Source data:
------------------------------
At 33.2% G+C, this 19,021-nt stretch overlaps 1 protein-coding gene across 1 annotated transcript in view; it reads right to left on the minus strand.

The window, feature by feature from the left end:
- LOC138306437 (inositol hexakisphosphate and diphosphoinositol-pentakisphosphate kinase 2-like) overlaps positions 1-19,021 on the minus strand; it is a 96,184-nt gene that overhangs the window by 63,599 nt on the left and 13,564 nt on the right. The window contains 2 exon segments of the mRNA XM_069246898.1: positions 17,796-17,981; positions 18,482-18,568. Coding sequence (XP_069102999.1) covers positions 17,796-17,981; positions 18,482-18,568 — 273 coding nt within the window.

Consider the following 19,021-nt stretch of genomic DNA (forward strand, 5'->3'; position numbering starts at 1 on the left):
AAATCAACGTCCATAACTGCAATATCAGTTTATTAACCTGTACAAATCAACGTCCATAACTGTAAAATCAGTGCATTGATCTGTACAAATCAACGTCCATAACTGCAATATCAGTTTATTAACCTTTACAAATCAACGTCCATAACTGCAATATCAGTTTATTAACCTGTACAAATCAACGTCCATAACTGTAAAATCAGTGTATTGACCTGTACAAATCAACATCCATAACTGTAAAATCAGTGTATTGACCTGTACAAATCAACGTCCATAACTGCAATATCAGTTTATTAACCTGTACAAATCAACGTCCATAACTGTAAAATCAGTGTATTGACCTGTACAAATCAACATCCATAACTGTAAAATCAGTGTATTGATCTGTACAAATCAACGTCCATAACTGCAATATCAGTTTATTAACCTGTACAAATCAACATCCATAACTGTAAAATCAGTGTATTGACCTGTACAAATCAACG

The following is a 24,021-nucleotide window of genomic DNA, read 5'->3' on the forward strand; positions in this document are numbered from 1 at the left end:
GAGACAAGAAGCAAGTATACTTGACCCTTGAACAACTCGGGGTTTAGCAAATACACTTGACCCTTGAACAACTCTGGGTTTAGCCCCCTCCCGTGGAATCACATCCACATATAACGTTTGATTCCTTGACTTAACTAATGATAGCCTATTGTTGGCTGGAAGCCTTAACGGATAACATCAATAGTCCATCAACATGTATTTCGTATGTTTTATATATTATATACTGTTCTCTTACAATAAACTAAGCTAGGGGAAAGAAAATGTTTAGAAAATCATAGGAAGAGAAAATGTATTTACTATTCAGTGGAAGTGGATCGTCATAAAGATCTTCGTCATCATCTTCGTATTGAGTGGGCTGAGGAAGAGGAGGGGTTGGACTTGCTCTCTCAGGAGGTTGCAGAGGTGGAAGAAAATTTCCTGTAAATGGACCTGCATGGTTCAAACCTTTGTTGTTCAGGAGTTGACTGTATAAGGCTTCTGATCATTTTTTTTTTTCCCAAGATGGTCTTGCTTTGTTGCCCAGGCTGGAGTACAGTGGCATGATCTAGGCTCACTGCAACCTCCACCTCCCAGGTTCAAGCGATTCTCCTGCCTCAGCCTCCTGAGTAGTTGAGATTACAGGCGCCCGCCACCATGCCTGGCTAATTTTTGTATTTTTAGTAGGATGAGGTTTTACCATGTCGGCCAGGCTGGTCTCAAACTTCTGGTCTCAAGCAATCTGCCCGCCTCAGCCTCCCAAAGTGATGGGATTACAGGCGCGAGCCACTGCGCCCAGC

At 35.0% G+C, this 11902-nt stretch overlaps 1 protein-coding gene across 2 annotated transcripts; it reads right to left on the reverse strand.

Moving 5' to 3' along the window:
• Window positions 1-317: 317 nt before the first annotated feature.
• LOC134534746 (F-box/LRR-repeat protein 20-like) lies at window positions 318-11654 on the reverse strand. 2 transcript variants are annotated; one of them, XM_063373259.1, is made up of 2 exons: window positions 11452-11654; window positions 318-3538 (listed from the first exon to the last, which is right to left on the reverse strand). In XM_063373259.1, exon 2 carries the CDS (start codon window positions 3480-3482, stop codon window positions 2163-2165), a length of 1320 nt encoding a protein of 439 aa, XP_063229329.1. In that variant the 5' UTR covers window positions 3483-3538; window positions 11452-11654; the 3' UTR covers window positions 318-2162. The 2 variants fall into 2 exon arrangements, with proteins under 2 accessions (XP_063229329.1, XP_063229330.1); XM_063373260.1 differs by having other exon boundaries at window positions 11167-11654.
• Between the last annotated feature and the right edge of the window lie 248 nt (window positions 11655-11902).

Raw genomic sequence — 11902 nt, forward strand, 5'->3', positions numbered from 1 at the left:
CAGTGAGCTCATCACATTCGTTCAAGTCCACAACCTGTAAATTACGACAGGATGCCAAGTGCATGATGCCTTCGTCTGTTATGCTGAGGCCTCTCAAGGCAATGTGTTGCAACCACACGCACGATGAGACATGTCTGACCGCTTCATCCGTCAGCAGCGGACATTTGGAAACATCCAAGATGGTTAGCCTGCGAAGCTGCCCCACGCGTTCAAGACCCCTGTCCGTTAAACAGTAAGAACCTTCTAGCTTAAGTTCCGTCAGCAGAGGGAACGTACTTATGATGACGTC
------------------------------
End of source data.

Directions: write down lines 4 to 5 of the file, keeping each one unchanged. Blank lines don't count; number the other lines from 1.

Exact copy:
Consider the following 19,021-nt stretch of genomic DNA (forward strand, 5'->3'; position numbering starts at 1 on the left):
AAATCAACGTCCATAACTGCAATATCAGTTTATTAACCTGTACAAATCAACGTCCATAACTGTAAAATCAGTGCATTGATCTGTACAAATCAACGTCCATAACTGCAATATCAGTTTATTAACCTTTACAAATCAACGTCCATAACTGCAATATCAGTTTATTAACCTGTACAAATCAACGTCCATAACTGTAAAATCAGTGTATTGACCTGTACAAATCAACATCCATAACTGTAAAATCAGTGTATTGACCTGTACAAATCAACGTCCATAACTGCAATATCAGTTTATTAACCTGTACAAATCAACGTCCATAACTGTAAAATCAGTGTATTGACCTGTACAAATCAACATCCATAACTGTAAAATCAGTGTATTGATCTGTACAAATCAACGTCCATAACTGCAATATCAGTTTATTAACCTGTACAAATCAACATCCATAACTGTAAAATCAGTGTATTGACCTGTACAAATCAACG